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miércoles, 4 de julio de 2012

Bloodless Heart Surgery Risk Overstated

http://www.medpagetoday.com/Cardiology/AcuteCoronarySyndrome/33600

 

Patients who refuse blood transfusions during cardiac surgery may not necessarily be at an increased risk for surgical complications or long-term mortality, researchers found.

 

Compared with patients who had transfusions, Jehovah's Witnesses -- a religious group that forbids blood sharing -- had significantly lower rates of myocardial infarction, additional operations for bleeding, and prolonged ventilation, as well as shorter hospital stays, Colleen Koch, MD, of the Cleveland Clinic, and colleagues reported online in the Archives of Internal Medicine.

 

They also had significantly better 1-year survival (P=0.007) and comparable 20-year survival, they reported.

 

"Thus, current extreme blood management strategies do not appear to place patients at heightened risk for reduced long-term survival," the researchers wrote.

 

Jehovah's Witnesses believe that the Bible prohibits ingesting blood, which makes blood transfusions or donation off-limits. Instead, the group encourages the use of a number of blood conservation practices, including preoperative erythropoietin, iron, and B-complex vitamins, as well as liberal postoperative use of additional operations for bleeding.

 

However, some blood conservation practices have been associated with morbidity. For instance, the routine use of erythropoietin may increase the risk of thromboembolic complications.

 

Also, comparisons of long-term survival with blood conservation are lacking, the researchers said.

 

So they assessed 322 Jehovah's Witness patients, all of whom refused blood transfusions, and matched them with an additional 322 patients who'd received blood during heart surgery at their clinic between Jan. 1, 1983 and Jan. 1, 2011.

 

The main outcomes were postoperative morbidity, in-hospital mortality, and long-term survival.

 

After propensity matching, the researchers found that both groups had similar risks of in-hospital mortality, stroke, atrial fibrillation, and renal failure, but those in the study group had fewer of the following acute complications:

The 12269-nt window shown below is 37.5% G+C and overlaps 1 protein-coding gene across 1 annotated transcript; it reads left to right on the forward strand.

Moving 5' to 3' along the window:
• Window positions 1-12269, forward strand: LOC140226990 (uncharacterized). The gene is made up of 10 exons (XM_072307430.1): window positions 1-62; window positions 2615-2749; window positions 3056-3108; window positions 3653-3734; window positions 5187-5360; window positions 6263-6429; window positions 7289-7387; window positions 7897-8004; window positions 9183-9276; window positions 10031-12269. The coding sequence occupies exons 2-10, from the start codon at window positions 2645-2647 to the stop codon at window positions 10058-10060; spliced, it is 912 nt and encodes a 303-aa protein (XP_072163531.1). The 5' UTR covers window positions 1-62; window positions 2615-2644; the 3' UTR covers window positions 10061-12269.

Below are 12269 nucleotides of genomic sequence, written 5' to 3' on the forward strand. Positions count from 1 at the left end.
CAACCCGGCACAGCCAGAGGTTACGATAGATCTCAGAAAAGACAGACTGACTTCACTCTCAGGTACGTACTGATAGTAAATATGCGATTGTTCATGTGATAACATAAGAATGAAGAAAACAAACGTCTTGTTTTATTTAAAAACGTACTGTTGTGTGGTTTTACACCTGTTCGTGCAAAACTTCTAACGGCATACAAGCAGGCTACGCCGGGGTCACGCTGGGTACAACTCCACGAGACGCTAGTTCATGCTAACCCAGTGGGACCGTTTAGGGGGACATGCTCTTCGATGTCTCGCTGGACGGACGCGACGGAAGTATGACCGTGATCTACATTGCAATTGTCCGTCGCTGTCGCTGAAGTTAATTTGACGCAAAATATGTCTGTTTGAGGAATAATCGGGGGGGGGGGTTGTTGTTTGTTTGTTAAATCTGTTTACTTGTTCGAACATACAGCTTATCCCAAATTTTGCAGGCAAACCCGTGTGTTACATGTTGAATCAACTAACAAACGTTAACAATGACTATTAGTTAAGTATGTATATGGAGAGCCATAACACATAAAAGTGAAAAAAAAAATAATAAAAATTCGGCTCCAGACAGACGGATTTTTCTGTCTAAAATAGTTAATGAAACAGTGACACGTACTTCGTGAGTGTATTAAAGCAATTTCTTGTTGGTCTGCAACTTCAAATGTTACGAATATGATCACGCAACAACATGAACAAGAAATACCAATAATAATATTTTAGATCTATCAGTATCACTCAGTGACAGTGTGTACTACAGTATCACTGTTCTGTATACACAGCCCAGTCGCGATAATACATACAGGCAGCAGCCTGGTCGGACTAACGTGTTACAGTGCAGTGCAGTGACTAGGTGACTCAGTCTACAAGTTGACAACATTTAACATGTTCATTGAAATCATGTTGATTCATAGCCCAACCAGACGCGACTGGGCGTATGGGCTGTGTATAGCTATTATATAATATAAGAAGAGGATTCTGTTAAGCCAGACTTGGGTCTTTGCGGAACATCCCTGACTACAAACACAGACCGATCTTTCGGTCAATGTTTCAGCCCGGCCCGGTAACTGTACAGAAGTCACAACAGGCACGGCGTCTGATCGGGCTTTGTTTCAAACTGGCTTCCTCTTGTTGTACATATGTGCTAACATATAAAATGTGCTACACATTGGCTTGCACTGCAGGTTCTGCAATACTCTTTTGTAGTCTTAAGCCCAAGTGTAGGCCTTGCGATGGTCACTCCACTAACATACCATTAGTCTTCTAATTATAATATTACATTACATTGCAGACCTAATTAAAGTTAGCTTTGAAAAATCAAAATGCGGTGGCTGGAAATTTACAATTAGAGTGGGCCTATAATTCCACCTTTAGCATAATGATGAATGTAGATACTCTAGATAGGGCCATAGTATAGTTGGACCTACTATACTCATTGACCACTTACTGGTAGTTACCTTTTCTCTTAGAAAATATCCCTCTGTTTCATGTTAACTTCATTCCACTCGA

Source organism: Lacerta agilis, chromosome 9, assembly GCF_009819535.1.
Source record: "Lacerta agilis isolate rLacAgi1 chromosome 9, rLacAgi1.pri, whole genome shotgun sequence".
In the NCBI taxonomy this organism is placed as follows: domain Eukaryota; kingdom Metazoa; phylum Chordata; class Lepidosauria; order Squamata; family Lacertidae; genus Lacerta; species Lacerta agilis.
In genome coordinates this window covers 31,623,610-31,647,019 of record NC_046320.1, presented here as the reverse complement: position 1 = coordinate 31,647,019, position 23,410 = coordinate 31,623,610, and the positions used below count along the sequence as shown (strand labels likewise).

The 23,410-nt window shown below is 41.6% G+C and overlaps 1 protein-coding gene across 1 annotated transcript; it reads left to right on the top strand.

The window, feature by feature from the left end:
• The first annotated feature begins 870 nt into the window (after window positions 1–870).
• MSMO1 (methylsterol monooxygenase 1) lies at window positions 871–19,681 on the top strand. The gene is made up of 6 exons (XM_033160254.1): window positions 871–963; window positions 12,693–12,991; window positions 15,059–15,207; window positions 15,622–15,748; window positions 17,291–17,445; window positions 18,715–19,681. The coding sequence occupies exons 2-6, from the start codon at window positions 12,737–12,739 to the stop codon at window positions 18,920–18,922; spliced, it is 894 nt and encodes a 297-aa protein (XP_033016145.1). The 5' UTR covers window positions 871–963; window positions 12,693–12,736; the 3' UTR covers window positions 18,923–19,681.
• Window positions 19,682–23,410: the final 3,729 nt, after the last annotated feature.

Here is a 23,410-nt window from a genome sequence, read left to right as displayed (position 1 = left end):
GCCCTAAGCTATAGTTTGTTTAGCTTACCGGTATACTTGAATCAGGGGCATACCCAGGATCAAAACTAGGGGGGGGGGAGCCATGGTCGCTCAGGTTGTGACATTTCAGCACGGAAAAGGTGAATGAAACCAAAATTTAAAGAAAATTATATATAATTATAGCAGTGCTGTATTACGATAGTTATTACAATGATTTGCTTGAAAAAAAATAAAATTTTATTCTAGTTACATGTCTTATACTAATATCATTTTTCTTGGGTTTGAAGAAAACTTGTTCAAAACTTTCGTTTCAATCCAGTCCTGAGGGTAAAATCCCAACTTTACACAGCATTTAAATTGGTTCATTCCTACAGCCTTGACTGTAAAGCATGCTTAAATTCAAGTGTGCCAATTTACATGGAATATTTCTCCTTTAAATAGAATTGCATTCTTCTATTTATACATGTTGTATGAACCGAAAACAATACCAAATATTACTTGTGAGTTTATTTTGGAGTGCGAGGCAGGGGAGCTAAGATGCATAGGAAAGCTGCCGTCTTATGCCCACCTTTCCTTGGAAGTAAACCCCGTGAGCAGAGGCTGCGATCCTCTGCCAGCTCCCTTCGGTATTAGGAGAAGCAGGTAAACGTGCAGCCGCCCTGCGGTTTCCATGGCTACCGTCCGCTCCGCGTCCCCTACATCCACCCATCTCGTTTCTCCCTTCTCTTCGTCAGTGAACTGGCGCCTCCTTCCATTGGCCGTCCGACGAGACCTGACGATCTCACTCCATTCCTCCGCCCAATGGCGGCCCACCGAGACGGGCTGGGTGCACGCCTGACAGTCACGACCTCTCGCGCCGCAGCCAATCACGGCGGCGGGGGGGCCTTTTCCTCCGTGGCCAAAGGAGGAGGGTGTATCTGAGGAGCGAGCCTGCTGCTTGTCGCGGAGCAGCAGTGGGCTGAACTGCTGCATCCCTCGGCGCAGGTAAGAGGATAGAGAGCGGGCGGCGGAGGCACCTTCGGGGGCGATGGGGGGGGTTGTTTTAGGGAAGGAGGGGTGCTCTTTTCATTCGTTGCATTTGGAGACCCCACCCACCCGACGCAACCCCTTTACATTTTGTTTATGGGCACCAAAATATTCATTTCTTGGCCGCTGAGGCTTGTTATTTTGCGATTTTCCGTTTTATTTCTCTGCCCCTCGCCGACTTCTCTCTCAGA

MI: 0.31% versus 2.8% (P=0.01)

Additional operations for bleeding: 3.7% versus 7.1% (P=0.03)

Prolonged ventilation: 6% versus 16% (P<0.001)

 

 

Witnesses also had shorter stays, both in the intensive care unit and in the hospital in general (P<0.001 for both), as well as better 1-year survival (95% versus 89%, P=0.007).

 

Both groups, however, had similar 20-year survival (34% and 32%).

 

Koch and colleagues concluded that refusing blood transfusions after cardiac surgery likely won't put patients at increased risk for surgical complications or long-term mortality.

 

They noted that the study was limited because it couldn't be done as a randomized trial, and by the potential for selection bias. Witnesses treated at the center may have been healthier because those who would have been deemed to need blood transfusions to survive the surgery probably wouldn't have made it to the operating room, they said.

 

In an accompanying editorial, Victor Ferraris, MD, PhD, of the University of Kentucky in Lexington, noted that more observational evidence has been suggesting that there could be some harm from receiving blood transfusions during surgery, and that the findings "add to the increasing data that suggest more conservative use of blood transfusions would be in our patients' interest, in both Witnesses and non-Witnesses."

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